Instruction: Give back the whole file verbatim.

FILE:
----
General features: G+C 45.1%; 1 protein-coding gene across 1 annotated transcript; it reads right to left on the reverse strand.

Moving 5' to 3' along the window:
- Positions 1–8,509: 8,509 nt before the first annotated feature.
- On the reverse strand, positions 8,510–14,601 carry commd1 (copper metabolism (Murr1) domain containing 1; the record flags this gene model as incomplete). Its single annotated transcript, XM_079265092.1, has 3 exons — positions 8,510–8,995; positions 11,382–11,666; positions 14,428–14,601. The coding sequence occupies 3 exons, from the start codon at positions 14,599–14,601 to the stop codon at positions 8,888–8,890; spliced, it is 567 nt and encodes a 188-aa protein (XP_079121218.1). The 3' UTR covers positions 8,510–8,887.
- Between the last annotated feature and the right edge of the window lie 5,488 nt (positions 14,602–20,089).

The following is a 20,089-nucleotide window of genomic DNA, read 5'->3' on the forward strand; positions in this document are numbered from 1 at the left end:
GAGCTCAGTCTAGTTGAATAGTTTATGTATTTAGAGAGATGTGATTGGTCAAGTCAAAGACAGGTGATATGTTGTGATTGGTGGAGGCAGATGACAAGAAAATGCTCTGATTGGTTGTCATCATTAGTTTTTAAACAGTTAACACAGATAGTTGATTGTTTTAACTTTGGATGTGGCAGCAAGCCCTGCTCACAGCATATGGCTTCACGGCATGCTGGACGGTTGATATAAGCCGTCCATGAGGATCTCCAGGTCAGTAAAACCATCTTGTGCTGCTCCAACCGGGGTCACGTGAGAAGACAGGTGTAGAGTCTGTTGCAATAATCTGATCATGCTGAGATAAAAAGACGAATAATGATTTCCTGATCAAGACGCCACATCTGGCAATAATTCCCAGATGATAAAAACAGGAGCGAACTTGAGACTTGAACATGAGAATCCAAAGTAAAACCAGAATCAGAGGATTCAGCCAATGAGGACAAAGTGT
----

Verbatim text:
General features: G+C 45.1%; 1 protein-coding gene across 1 annotated transcript; it reads right to left on the reverse strand.

Moving 5' to 3' along the window:
- Positions 1–8,509: 8,509 nt before the first annotated feature.
- On the reverse strand, positions 8,510–14,601 carry commd1 (copper metabolism (Murr1) domain containing 1; the record flags this gene model as incomplete). Its single annotated transcript, XM_079265092.1, has 3 exons — positions 8,510–8,995; positions 11,382–11,666; positions 14,428–14,601. The coding sequence occupies 3 exons, from the start codon at positions 14,599–14,601 to the stop codon at positions 8,888–8,890; spliced, it is 567 nt and encodes a 188-aa protein (XP_079121218.1). The 3' UTR covers positions 8,510–8,887.
- Between the last annotated feature and the right edge of the window lie 5,488 nt (positions 14,602–20,089).

The following is a 20,089-nucleotide window of genomic DNA, read 5'->3' on the forward strand; positions in this document are numbered from 1 at the left end:
GAGCTCAGTCTAGTTGAATAGTTTATGTATTTAGAGAGATGTGATTGGTCAAGTCAAAGACAGGTGATATGTTGTGATTGGTGGAGGCAGATGACAAGAAAATGCTCTGATTGGTTGTCATCATTAGTTTTTAAACAGTTAACACAGATAGTTGATTGTTTTAACTTTGGATGTGGCAGCAAGCCCTGCTCACAGCATATGGCTTCACGGCATGCTGGACGGTTGATATAAGCCGTCCATGAGGATCTCCAGGTCAGTAAAACCATCTTGTGCTGCTCCAACCGGGGTCACGTGAGAAGACAGGTGTAGAGTCTGTTGCAATAATCTGATCATGCTGAGATAAAAAGACGAATAATGATTTCCTGATCAAGACGCCACATCTGGCAATAATTCCCAGATGATAAAAACAGGAGCGAACTTGAGACTTGAACATGAGAATCCAAAGTAAAACCAGAATCAGAGGATTCAGCCAATGAGGACAAAGTGT